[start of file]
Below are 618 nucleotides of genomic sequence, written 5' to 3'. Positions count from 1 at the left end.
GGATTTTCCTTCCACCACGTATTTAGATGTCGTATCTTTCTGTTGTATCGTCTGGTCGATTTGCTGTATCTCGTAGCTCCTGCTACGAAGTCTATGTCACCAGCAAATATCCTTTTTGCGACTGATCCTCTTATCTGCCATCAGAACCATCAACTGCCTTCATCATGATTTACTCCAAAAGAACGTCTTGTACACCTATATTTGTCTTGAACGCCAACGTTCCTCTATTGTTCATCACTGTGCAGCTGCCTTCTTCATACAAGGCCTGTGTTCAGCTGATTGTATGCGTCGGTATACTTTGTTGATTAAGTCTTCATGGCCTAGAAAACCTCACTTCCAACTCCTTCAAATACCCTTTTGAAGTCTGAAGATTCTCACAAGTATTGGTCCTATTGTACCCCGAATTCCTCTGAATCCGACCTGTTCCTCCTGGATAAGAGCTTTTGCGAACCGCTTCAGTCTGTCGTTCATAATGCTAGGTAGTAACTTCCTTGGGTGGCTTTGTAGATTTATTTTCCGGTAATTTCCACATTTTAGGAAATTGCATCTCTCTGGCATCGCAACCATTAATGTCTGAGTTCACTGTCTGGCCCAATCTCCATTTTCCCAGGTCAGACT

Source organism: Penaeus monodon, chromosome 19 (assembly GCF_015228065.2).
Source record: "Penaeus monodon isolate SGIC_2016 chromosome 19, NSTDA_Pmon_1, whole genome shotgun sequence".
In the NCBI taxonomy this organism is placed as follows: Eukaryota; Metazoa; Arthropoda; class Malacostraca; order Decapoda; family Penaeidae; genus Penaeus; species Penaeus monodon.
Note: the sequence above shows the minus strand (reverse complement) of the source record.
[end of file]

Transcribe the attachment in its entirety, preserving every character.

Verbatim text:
Below are 618 nucleotides of genomic sequence, written 5' to 3'. Positions count from 1 at the left end.
GGATTTTCCTTCCACCACGTATTTAGATGTCGTATCTTTCTGTTGTATCGTCTGGTCGATTTGCTGTATCTCGTAGCTCCTGCTACGAAGTCTATGTCACCAGCAAATATCCTTTTTGCGACTGATCCTCTTATCTGCCATCAGAACCATCAACTGCCTTCATCATGATTTACTCCAAAAGAACGTCTTGTACACCTATATTTGTCTTGAACGCCAACGTTCCTCTATTGTTCATCACTGTGCAGCTGCCTTCTTCATACAAGGCCTGTGTTCAGCTGATTGTATGCGTCGGTATACTTTGTTGATTAAGTCTTCATGGCCTAGAAAACCTCACTTCCAACTCCTTCAAATACCCTTTTGAAGTCTGAAGATTCTCACAAGTATTGGTCCTATTGTACCCCGAATTCCTCTGAATCCGACCTGTTCCTCCTGGATAAGAGCTTTTGCGAACCGCTTCAGTCTGTCGTTCATAATGCTAGGTAGTAACTTCCTTGGGTGGCTTTGTAGATTTATTTTCCGGTAATTTCCACATTTTAGGAAATTGCATCTCTCTGGCATCGCAACCATTAATGTCTGAGTTCACTGTCTGGCCCAATCTCCATTTTCCCAGGTCAGACT

Source organism: Penaeus monodon, chromosome 19 (assembly GCF_015228065.2).
Source record: "Penaeus monodon isolate SGIC_2016 chromosome 19, NSTDA_Pmon_1, whole genome shotgun sequence".
In the NCBI taxonomy this organism is placed as follows: Eukaryota; Metazoa; Arthropoda; class Malacostraca; order Decapoda; family Penaeidae; genus Penaeus; species Penaeus monodon.
Note: the sequence above shows the minus strand (reverse complement) of the source record.